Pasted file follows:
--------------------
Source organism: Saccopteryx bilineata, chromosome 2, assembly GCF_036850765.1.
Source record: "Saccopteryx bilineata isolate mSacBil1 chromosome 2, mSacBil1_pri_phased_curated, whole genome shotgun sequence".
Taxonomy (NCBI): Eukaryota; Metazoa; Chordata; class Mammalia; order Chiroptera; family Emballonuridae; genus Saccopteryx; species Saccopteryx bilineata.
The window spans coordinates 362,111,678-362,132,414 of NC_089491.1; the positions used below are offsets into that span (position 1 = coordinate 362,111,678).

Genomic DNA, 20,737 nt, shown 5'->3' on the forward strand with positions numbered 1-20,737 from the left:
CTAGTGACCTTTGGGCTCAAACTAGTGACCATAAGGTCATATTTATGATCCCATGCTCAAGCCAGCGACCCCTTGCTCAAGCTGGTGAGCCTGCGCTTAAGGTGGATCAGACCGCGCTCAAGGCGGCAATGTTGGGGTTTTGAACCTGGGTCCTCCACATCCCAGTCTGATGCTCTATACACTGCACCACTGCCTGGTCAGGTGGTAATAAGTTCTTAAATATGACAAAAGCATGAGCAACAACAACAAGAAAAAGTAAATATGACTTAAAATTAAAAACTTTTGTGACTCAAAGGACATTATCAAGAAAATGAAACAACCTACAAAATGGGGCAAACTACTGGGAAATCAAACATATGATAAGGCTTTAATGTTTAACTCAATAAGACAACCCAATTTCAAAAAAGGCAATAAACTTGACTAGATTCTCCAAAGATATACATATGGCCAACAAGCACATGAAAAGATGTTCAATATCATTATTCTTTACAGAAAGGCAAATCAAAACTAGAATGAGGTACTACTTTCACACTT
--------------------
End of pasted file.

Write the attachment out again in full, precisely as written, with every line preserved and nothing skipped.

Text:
Source organism: Saccopteryx bilineata, chromosome 2, assembly GCF_036850765.1.
Source record: "Saccopteryx bilineata isolate mSacBil1 chromosome 2, mSacBil1_pri_phased_curated, whole genome shotgun sequence".
Taxonomy (NCBI): Eukaryota; Metazoa; Chordata; class Mammalia; order Chiroptera; family Emballonuridae; genus Saccopteryx; species Saccopteryx bilineata.
The window spans coordinates 362,111,678-362,132,414 of NC_089491.1; the positions used below are offsets into that span (position 1 = coordinate 362,111,678).

Genomic DNA, 20,737 nt, shown 5'->3' on the forward strand with positions numbered 1-20,737 from the left:
CTAGTGACCTTTGGGCTCAAACTAGTGACCATAAGGTCATATTTATGATCCCATGCTCAAGCCAGCGACCCCTTGCTCAAGCTGGTGAGCCTGCGCTTAAGGTGGATCAGACCGCGCTCAAGGCGGCAATGTTGGGGTTTTGAACCTGGGTCCTCCACATCCCAGTCTGATGCTCTATACACTGCACCACTGCCTGGTCAGGTGGTAATAAGTTCTTAAATATGACAAAAGCATGAGCAACAACAACAAGAAAAAGTAAATATGACTTAAAATTAAAAACTTTTGTGACTCAAAGGACATTATCAAGAAAATGAAACAACCTACAAAATGGGGCAAACTACTGGGAAATCAAACATATGATAAGGCTTTAATGTTTAACTCAATAAGACAACCCAATTTCAAAAAAGGCAATAAACTTGACTAGATTCTCCAAAGATATACATATGGCCAACAAGCACATGAAAAGATGTTCAATATCATTATTCTTTACAGAAAGGCAAATCAAAACTAGAATGAGGTACTACTTTCACACTT